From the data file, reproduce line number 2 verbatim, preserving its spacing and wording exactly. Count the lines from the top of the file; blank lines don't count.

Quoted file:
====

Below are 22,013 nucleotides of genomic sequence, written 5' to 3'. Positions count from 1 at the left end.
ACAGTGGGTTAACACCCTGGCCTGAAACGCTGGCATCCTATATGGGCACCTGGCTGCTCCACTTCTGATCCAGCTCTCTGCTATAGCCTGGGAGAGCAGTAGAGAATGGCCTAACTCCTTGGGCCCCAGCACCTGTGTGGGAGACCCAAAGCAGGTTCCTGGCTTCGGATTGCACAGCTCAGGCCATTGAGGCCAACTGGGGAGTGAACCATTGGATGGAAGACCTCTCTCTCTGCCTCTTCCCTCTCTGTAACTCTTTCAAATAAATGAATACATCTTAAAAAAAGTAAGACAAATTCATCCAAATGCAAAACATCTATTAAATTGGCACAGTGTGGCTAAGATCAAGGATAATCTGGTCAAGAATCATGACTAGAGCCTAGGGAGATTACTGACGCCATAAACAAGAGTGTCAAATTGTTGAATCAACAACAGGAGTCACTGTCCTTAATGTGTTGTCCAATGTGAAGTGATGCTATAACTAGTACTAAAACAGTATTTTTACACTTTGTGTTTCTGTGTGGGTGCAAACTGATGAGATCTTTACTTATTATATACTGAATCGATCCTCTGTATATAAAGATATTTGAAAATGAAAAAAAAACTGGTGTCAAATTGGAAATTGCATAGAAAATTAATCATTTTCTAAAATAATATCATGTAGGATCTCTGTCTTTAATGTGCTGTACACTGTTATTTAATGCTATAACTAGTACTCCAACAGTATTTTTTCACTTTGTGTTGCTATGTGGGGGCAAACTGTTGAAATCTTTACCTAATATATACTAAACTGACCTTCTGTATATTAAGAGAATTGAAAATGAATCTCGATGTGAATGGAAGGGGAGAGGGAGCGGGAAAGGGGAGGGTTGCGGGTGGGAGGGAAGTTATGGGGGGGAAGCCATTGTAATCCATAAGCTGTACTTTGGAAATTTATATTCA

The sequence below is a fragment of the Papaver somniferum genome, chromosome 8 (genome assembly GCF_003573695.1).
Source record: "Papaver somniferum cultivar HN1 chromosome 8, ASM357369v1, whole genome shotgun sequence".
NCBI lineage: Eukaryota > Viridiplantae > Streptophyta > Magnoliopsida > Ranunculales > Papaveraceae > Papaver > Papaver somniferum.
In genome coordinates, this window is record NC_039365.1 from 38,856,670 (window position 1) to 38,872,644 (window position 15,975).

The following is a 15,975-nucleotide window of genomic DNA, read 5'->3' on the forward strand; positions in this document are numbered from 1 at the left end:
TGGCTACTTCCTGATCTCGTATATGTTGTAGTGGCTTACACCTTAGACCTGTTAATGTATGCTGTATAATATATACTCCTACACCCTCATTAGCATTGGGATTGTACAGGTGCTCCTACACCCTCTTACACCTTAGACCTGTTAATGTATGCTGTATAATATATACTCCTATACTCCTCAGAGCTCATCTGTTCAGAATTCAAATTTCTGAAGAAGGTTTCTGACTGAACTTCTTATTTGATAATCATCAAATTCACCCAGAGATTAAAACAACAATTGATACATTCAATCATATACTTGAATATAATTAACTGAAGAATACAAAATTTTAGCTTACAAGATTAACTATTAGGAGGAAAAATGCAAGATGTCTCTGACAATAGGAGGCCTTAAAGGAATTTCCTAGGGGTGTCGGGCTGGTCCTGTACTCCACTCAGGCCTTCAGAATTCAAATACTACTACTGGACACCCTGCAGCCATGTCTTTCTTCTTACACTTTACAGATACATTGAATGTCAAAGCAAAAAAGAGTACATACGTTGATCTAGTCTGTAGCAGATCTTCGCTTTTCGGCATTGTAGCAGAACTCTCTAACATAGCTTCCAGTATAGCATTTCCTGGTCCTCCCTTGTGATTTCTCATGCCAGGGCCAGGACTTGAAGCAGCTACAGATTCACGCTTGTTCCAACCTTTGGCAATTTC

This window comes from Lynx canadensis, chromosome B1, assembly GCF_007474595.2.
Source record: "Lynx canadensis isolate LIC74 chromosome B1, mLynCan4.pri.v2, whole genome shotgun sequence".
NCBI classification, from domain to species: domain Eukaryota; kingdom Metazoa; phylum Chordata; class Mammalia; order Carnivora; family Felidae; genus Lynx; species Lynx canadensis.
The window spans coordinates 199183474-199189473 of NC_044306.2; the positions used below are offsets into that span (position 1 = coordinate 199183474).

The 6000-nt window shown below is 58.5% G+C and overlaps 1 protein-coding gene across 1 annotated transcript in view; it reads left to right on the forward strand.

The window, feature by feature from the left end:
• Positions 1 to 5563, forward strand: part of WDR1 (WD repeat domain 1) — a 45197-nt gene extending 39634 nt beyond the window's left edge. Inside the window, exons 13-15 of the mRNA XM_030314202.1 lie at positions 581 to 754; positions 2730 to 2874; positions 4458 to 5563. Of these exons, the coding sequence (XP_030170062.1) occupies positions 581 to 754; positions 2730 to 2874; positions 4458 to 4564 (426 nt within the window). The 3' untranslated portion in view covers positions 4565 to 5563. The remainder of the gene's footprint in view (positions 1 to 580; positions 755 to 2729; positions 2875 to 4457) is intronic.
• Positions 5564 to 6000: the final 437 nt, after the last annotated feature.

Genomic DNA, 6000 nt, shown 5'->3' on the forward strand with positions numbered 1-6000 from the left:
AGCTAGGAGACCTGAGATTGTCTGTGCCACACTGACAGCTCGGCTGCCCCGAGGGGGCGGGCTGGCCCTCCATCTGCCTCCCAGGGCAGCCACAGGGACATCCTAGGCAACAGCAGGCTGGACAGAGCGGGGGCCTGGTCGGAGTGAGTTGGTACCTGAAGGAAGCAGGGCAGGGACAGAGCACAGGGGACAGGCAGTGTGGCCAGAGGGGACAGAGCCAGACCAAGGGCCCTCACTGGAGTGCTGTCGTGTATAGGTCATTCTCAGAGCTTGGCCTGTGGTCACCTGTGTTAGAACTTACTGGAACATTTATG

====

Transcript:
ACAGTGGGTTAACACCCTGGCCTGAAACGCTGGCATCCTATATGGGCACCTGGCTGCTCCACTTCTGATCCAGCTCTCTGCTATAGCCTGGGAGAGCAGTAGAGAATGGCCTAACTCCTTGGGCCCCAGCACCTGTGTGGGAGACCCAAAGCAGGTTCCTGGCTTCGGATTGCACAGCTCAGGCCATTGAGGCCAACTGGGGAGTGAACCATTGGATGGAAGACCTCTCTCTCTGCCTCTTCCCTCTCTGTAACTCTTTCAAATAAATGAATACATCTTAAAAAAAGTAAGACAAATTCATCCAAATGCAAAACATCTATTAAATTGGCACAGTGTGGCTAAGATCAAGGATAATCTGGTCAAGAATCATGACTAGAGCCTAGGGAGATTACTGACGCCATAAACAAGAGTGTCAAATTGTTGAATCAACAACAGGAGTCACTGTCCTTAATGTGTTGTCCAATGTGAAGTGATGCTATAACTAGTACTAAAACAGTATTTTTACACTTTGTGTTTCTGTGTGGGTGCAAACTGATGAGATCTTTACTTATTATATACTGAATCGATCCTCTGTATATAAAGATATTTGAAAATGAAAAAAAAACTGGTGTCAAATTGGAAATTGCATAGAAAATTAATCATTTTCTAAAATAATATCATGTAGGATCTCTGTCTTTAATGTGCTGTACACTGTTATTTAATGCTATAACTAGTACTCCAACAGTATTTTTTCACTTTGTGTTGCTATGTGGGGGCAAACTGTTGAAATCTTTACCTAATATATACTAAACTGACCTTCTGTATATTAAGAGAATTGAAAATGAATCTCGATGTGAATGGAAGGGGAGAGGGAGCGGGAAAGGGGAGGGTTGCGGGTGGGAGGGAAGTTATGGGGGGGAAGCCATTGTAATCCATAAGCTGTACTTTGGAAATTTATATTCA